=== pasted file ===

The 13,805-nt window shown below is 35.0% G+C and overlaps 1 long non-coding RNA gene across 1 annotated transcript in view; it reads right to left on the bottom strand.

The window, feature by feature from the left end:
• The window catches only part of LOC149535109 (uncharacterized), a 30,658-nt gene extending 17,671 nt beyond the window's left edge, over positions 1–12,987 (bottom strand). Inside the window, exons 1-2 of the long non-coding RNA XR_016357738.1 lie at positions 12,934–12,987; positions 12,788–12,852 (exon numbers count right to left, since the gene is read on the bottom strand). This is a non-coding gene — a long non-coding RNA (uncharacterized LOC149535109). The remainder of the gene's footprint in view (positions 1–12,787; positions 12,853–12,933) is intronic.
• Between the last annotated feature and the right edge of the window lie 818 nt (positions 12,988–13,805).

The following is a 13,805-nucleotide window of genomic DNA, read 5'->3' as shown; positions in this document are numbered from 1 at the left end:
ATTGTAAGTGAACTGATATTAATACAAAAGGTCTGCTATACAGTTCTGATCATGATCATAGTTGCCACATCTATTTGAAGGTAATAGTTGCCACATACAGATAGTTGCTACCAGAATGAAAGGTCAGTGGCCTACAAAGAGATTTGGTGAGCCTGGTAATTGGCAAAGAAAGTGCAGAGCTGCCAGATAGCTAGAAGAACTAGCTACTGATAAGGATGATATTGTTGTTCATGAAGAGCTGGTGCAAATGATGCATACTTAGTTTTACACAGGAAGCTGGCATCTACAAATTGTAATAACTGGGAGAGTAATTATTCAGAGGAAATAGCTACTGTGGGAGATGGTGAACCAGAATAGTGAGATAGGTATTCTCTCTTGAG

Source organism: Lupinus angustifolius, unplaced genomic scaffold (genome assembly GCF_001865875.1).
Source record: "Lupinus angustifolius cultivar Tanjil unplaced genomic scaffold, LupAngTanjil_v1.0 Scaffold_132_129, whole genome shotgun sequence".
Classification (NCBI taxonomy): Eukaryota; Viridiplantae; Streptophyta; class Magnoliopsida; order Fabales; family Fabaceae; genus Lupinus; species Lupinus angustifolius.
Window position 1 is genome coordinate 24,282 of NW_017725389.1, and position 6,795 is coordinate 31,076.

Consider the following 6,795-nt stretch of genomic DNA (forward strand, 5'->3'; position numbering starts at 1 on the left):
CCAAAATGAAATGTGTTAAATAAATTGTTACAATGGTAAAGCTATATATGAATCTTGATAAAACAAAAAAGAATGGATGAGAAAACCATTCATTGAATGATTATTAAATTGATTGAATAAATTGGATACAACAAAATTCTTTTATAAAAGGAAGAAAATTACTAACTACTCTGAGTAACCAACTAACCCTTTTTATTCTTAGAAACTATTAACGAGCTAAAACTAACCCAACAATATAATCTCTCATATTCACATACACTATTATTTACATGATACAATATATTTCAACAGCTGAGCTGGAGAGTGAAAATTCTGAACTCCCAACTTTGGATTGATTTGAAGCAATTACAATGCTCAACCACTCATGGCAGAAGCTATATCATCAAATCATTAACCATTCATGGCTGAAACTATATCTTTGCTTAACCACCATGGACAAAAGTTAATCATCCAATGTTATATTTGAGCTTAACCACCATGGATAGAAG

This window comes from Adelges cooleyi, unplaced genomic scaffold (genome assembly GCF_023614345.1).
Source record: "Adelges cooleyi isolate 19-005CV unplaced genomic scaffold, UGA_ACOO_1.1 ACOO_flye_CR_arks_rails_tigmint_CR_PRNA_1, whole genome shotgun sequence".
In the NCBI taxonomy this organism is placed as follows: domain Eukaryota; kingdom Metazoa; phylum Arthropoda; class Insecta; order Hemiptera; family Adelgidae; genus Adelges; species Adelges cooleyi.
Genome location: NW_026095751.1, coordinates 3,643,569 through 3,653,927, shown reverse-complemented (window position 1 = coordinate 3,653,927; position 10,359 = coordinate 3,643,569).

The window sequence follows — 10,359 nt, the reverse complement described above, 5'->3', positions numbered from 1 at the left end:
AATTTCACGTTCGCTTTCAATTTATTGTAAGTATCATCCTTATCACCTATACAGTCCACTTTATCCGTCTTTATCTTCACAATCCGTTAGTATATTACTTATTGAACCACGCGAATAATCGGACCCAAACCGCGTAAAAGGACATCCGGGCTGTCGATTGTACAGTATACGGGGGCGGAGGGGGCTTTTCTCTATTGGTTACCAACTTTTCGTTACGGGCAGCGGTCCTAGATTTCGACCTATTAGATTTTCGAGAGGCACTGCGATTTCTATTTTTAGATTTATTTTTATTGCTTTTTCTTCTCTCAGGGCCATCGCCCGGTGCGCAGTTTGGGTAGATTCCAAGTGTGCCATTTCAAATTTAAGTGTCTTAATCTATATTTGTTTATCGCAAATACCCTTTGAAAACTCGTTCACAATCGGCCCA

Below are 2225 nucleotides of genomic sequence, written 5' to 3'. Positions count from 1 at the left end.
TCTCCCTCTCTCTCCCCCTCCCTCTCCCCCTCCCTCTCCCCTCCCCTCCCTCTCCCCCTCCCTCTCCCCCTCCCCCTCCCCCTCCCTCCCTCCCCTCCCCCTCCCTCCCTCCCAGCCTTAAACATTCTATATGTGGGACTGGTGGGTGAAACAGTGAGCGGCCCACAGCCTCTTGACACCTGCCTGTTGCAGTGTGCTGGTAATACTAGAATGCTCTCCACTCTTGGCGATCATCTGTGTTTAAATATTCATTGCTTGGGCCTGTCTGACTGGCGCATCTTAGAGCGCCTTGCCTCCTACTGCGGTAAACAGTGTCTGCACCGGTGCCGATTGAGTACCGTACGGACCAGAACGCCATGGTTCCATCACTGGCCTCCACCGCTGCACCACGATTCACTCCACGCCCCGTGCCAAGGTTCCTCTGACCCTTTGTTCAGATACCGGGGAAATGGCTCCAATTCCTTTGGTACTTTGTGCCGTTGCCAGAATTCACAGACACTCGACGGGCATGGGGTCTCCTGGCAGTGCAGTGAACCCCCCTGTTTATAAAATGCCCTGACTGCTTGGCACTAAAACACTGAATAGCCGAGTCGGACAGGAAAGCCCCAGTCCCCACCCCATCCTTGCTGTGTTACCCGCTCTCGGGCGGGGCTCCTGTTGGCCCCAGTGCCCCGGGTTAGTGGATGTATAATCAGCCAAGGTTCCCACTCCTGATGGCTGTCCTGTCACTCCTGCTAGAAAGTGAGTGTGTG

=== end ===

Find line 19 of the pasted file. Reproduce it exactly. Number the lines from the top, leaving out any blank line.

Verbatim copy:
Below are 2225 nucleotides of genomic sequence, written 5' to 3'. Positions count from 1 at the left end.